#Fantasy Review: Dancer's Lament & Forge of Darkness

While I did have a digital ARCs of Dancer's Lament and Forge of Darkness at one point, I hesitated to read then for two reasons. First, I like being able to hold an epic fantasy, to feel the weight of it, and to flip back and forth between chapters, glossaries, maps, and all the rest. It's a reading experience that no Kindle or Kobo can ever capture.

More importantly, however, I struggle with prequels. Epic fantasy, as a genre, is so story-driven that there's a narrative disadvantage in knowing how it all will end. There needs to be a hook, a uniqueness in the approach, and a wide enough cast of compelling characters to make up for the fact that we already know what happens to the heroes - and, in may cases, the villains.

With Forge of DarknessSteven Erikson's hook is to leap way back, three-hundred thousand years before the Malzan Book of the Fallen, with a book that becomes more mythology than history. It makes for an interesting read, because we know exactly who the players are, and as wide-ranging as the story is, it's only been hinted at or mentioned in passing before. On the other hand, Ian C. Esslemont only steps back a generation or two with Dancer's Lament, telling a much smaller story. A contrary approach in just about every respect, it explores the origins of a few notable characters, while hinting and teasing at the possible identities of others, in a very focused, very constrained manner.

As befits its narrative focus, Forge of Darkness is a big, heavy, bloated story. It is not an easy read, not by any means. It's extraordinarily dry in places, and often approaches a level of melodrama that feels more like a book you were forced to read in high school as opposed to one you chose to enjoy. Too often it gets mired in nonsensical conversations about grand, esoteric concepts, which do nothing to advance the plot, and suffers from a serious pacing issue, with hundreds of pages passing between events of interest.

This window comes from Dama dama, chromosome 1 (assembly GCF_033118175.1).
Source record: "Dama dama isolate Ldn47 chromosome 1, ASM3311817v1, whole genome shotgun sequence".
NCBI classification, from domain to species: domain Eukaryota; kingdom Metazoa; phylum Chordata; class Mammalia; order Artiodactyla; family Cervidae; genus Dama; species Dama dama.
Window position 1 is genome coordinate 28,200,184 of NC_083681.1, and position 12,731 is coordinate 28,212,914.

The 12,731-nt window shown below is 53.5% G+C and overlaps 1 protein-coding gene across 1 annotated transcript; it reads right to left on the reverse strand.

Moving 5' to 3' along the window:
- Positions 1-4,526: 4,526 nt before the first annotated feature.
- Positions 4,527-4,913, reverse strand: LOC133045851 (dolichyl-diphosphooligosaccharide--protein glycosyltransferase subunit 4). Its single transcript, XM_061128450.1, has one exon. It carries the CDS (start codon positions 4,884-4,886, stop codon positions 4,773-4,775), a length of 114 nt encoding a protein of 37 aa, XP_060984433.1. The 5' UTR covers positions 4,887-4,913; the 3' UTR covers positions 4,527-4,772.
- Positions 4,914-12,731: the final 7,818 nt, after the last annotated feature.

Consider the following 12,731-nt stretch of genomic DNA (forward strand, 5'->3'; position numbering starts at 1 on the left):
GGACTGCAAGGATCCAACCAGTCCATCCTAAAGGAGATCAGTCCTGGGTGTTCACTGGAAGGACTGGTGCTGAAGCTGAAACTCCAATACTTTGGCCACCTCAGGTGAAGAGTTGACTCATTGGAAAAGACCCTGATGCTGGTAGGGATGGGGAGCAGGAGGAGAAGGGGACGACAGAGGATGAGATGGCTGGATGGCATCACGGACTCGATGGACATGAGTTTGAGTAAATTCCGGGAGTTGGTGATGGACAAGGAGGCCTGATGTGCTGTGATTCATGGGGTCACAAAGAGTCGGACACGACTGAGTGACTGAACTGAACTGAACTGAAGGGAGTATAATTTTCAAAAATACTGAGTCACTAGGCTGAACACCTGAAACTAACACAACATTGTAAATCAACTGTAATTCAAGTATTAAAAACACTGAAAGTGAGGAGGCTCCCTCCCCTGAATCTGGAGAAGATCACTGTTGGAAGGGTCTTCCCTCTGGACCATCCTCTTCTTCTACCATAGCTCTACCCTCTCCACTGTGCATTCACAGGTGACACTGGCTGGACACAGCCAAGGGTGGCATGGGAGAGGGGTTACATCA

Dancer's Lament, on the other hand, is told far more simply, with far more immediacy, and drives forward with almost breakneck pacing. It is a far easier read, a book that you can breeze through over a weekend, enjoying the adventure. It's only flaw is that, without the mythological weight, it feels too much like the coming-of-age story that was so refreshingly absent from the original 16 books, but it's a rare instance of humanizing larger-than-life heroes in a way that works. That said, it was the most enjoyable of the two prequels, a story that recaptures the humor and the adventure of what made the Malazan Empire worth exploring.

Each of these books does something very well. If you could combine the two, get Erikson and Esslemont to collaborate on the narrative, then I think you'd have something really exciting - and, apparently, I'm not the only reader who feels that way. Erikson has put Walk in Shadow on hold, citing poor sales of Forge of Darkness and Fall of Light, while Esslemont seems to be selling very well, with Kellanved’s Reach looking sure to follow Deadhouse Landing. Having said that, knowing that Erikson has chosen to move onto The God is not Willing, which will pick up Karsa Orlong's story a few years after The Crippled God, has me infinitely more excited than either prequel.

Forge of Darkness
Mass Market Paperback, 922 pages
Published August 27th 2013 by Bantam

Dancer's Lament
Mass Market, 542 pages
Published January 12th 2017 by Bantam

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